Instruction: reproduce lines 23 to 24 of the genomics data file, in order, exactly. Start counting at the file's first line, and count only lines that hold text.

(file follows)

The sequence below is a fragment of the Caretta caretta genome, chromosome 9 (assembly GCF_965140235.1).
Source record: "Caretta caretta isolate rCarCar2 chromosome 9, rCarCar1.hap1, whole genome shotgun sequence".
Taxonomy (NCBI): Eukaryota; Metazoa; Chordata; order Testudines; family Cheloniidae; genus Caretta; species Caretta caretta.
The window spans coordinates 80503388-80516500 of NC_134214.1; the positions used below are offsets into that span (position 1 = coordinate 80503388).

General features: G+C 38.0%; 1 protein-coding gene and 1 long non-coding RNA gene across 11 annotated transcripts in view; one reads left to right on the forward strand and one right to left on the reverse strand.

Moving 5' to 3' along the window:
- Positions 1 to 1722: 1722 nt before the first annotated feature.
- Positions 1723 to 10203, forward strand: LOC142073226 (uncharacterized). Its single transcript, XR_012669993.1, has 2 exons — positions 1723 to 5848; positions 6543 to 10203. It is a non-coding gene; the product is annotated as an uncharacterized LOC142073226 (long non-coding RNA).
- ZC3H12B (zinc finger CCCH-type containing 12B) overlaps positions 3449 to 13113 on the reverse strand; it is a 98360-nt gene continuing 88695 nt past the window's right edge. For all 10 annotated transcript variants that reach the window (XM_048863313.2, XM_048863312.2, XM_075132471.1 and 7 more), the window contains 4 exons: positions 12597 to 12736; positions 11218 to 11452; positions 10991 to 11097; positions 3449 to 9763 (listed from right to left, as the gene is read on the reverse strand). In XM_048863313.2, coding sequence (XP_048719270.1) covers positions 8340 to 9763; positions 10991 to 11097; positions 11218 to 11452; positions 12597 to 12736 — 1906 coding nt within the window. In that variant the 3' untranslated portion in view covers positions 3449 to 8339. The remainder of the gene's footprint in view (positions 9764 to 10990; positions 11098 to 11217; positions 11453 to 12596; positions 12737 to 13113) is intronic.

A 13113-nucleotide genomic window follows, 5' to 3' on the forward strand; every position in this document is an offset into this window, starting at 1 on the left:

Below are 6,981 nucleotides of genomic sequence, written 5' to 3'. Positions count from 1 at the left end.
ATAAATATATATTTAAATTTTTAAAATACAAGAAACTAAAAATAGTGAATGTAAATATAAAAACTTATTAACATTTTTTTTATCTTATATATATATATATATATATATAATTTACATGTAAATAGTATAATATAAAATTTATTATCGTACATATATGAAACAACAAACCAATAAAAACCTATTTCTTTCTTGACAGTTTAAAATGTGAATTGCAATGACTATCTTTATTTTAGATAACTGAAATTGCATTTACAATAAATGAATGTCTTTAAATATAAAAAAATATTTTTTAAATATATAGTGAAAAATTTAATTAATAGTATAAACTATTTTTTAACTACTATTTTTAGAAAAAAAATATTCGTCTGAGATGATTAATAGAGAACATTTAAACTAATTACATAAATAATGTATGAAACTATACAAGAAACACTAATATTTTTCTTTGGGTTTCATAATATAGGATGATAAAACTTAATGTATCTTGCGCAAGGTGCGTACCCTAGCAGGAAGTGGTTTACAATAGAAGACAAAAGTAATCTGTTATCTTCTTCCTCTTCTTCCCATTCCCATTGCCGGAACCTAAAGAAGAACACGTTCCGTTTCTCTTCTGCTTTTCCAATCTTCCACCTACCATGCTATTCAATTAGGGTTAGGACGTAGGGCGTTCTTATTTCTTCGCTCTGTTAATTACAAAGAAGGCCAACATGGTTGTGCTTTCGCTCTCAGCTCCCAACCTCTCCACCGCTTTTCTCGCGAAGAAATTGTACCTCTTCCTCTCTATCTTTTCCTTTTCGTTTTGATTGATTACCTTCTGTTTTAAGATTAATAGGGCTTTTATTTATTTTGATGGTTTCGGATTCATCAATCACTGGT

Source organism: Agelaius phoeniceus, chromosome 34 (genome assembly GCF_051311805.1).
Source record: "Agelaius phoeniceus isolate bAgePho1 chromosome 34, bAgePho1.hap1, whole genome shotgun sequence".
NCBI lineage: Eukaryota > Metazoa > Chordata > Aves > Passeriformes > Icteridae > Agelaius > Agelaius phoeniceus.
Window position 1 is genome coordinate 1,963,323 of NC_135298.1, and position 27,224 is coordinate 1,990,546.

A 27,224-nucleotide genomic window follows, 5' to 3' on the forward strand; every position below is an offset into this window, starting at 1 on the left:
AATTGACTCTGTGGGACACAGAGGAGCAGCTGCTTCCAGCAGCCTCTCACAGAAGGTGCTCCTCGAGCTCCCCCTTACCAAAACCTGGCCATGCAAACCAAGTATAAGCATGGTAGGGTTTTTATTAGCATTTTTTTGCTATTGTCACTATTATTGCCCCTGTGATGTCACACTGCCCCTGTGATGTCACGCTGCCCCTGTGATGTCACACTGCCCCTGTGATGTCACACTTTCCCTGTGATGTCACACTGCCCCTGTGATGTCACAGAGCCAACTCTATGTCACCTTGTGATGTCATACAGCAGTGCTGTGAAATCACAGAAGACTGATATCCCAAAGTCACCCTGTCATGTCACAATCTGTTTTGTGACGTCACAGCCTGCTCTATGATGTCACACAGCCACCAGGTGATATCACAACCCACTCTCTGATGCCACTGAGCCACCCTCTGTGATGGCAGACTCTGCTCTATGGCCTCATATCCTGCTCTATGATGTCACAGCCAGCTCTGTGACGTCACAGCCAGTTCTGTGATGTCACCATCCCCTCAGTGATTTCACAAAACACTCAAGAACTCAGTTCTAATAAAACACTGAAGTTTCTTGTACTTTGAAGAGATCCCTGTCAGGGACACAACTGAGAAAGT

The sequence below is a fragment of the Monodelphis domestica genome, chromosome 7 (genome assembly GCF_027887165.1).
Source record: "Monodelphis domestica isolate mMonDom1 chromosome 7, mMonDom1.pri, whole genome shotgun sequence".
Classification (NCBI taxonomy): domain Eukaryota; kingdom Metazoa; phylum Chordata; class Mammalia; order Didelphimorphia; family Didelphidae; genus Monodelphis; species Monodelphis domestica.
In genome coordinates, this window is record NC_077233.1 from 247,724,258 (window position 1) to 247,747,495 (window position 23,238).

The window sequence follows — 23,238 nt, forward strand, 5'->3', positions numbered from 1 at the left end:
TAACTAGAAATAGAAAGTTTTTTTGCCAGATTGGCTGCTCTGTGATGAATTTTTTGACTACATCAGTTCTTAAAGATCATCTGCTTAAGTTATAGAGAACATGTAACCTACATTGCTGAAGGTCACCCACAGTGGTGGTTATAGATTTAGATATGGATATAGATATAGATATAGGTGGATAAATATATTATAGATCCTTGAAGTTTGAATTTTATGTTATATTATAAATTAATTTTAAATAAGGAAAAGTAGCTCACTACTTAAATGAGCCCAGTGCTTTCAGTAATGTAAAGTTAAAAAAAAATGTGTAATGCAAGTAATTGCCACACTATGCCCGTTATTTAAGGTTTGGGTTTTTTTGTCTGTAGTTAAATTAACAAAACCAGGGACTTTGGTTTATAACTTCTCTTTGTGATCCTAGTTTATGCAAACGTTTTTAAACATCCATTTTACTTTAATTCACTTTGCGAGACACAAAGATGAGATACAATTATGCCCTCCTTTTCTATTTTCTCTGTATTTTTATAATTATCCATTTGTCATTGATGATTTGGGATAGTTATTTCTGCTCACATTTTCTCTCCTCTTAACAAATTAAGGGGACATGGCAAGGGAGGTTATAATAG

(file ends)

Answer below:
The window sequence follows — 23,238 nt, forward strand, 5'->3', positions numbered from 1 at the left end:
TAACTAGAAATAGAAAGTTTTTTTGCCAGATTGGCTGCTCTGTGATGAATTTTTTGACTACATCAGTTCTTAAAGATCATCTGCTTAAGTTATAGAGAACATGTAACCTACATTGCTGAAGGTCACCCACAGTGGTGGTTATAGATTTAGATATGGATATAGATATAGATATAGGTGGATAAATATATTATAGATCCTTGAAGTTTGAATTTTATGTTATATTATAAATTAATTTTAAATAAGGAAAAGTAGCTCACTACTTAAATGAGCCCAGTGCTTTCAGTAATGTAAAGTTAAAAAAAAATGTGTAATGCAAGTAATTGCCACACTATGCCCGTTATTTAAGGTTTGGGTTTTTTTGTCTGTAGTTAAATTAACAAAACCAGGGACTTTGGTTTATAACTTCTCTTTGTGATCCTAGTTTATGCAAACGTTTTTAAACATCCATTTTACTTTAATTCACTTTGCGAGACACAAAGATGAGATACAATTATGCCCTCCTTTTCTATTTTCTCTGTATTTTTATAATTATCCATTTGTCATTGATGATTTGGGATAGTTATTTCTGCTCACATTTTCTCTCCTCTTAACAAATTAAGGGGACATGGCAAGGGAGGTTATAATAG